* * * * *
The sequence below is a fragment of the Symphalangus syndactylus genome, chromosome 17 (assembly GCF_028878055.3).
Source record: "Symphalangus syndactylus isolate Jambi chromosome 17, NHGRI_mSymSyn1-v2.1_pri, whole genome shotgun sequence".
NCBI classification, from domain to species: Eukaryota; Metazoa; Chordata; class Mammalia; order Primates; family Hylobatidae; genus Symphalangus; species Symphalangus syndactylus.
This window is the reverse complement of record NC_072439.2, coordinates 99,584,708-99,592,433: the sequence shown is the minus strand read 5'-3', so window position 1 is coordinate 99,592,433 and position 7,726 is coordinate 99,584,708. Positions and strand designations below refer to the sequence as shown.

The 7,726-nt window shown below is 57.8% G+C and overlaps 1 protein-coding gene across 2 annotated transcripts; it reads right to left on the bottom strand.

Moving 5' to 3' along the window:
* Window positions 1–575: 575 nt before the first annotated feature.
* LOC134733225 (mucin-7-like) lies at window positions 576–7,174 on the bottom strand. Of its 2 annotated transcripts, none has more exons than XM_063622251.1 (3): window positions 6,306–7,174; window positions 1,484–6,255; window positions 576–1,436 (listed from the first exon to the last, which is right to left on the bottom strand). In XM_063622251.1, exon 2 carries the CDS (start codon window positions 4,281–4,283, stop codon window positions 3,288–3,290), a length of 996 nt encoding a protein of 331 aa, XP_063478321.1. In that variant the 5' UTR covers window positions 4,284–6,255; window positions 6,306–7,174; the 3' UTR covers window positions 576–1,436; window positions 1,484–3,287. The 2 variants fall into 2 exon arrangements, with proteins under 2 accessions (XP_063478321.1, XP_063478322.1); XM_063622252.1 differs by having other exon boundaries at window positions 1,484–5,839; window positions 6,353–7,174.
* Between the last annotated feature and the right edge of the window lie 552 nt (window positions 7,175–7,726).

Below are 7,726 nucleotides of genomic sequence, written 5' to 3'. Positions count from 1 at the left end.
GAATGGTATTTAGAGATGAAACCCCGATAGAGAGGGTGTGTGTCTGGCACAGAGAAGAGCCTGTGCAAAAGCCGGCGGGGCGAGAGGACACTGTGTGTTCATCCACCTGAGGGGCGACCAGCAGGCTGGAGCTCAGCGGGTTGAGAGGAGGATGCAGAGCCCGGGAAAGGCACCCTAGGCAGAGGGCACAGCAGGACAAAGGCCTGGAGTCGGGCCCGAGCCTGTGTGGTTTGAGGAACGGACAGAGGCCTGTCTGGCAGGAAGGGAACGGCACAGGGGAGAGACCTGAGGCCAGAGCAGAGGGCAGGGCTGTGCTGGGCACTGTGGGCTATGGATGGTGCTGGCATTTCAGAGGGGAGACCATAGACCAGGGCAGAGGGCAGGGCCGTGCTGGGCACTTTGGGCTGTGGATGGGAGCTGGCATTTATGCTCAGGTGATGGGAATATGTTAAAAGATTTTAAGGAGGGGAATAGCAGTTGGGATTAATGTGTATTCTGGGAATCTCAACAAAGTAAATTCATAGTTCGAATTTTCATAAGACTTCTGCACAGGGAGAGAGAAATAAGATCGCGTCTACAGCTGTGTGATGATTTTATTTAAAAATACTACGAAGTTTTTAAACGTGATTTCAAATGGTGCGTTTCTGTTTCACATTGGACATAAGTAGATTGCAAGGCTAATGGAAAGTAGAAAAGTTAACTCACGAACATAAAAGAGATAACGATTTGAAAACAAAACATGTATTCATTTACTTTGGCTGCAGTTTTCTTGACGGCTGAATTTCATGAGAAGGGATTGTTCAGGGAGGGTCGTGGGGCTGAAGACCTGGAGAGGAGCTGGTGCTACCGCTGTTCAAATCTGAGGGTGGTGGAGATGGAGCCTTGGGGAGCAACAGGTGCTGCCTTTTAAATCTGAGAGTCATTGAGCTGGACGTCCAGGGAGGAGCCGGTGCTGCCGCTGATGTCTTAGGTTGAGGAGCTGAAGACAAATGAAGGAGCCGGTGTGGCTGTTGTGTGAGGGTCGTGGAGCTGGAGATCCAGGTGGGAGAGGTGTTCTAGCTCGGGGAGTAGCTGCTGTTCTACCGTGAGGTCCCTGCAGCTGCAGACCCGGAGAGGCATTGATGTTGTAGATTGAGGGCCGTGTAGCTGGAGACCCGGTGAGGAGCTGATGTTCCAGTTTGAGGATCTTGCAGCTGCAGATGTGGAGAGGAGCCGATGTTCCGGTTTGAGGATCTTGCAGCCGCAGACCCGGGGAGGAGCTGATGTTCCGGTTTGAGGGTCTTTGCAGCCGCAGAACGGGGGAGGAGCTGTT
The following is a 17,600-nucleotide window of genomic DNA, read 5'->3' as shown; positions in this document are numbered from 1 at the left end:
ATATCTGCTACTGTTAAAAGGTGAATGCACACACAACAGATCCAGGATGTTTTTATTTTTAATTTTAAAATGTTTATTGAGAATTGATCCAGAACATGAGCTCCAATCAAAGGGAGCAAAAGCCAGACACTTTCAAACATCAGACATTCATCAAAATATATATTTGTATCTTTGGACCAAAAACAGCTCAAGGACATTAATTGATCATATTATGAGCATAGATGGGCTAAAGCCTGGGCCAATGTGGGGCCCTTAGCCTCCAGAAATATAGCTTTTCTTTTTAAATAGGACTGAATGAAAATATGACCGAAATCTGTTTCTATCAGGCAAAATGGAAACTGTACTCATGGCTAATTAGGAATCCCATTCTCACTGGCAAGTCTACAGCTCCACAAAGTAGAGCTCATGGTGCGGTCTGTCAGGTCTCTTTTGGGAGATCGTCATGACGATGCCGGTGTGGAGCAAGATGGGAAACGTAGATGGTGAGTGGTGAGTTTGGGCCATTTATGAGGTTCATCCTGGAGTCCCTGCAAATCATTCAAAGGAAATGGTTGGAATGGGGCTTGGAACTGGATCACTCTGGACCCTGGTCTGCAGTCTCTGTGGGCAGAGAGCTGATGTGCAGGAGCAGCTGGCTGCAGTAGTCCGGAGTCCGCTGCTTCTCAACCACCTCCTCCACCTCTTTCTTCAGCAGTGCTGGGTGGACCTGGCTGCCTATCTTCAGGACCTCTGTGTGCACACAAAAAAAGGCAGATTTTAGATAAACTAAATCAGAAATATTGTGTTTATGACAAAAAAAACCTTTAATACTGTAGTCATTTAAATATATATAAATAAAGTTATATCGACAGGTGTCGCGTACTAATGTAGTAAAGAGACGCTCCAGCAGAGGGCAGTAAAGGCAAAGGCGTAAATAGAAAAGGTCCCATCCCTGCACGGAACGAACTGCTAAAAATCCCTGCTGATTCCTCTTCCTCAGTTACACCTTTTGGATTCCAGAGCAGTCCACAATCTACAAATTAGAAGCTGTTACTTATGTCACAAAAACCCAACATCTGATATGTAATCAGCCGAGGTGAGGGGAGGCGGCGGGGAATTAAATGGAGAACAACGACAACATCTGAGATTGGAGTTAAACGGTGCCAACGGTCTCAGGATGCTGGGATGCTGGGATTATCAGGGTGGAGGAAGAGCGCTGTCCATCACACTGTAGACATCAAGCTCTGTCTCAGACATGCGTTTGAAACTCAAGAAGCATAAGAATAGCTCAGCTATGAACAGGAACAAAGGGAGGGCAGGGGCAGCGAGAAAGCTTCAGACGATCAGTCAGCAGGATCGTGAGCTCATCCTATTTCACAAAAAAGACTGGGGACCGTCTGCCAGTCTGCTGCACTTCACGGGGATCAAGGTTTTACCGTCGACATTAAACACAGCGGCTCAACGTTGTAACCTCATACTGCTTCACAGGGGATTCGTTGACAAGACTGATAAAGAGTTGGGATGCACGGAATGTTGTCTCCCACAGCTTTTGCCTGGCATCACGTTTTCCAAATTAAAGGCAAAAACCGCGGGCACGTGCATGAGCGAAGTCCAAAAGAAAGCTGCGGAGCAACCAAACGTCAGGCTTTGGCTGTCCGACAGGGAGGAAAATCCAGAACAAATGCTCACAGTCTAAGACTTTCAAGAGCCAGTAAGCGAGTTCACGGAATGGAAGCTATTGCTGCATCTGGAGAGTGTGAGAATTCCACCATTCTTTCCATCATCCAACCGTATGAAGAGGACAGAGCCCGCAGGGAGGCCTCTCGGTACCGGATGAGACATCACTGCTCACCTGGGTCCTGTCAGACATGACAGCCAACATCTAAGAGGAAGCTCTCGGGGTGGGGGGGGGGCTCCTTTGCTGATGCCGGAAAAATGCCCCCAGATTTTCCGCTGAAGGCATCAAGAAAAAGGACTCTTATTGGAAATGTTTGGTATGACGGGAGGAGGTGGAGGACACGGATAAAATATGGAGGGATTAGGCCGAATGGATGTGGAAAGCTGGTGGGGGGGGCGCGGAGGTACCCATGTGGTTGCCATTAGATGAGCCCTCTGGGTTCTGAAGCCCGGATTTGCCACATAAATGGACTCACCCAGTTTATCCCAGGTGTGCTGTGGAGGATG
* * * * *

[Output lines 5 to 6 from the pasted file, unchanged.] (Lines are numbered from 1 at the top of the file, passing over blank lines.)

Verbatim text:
The 7,726-nt window shown below is 57.8% G+C and overlaps 1 protein-coding gene across 2 annotated transcripts; it reads right to left on the bottom strand.

Moving 5' to 3' along the window: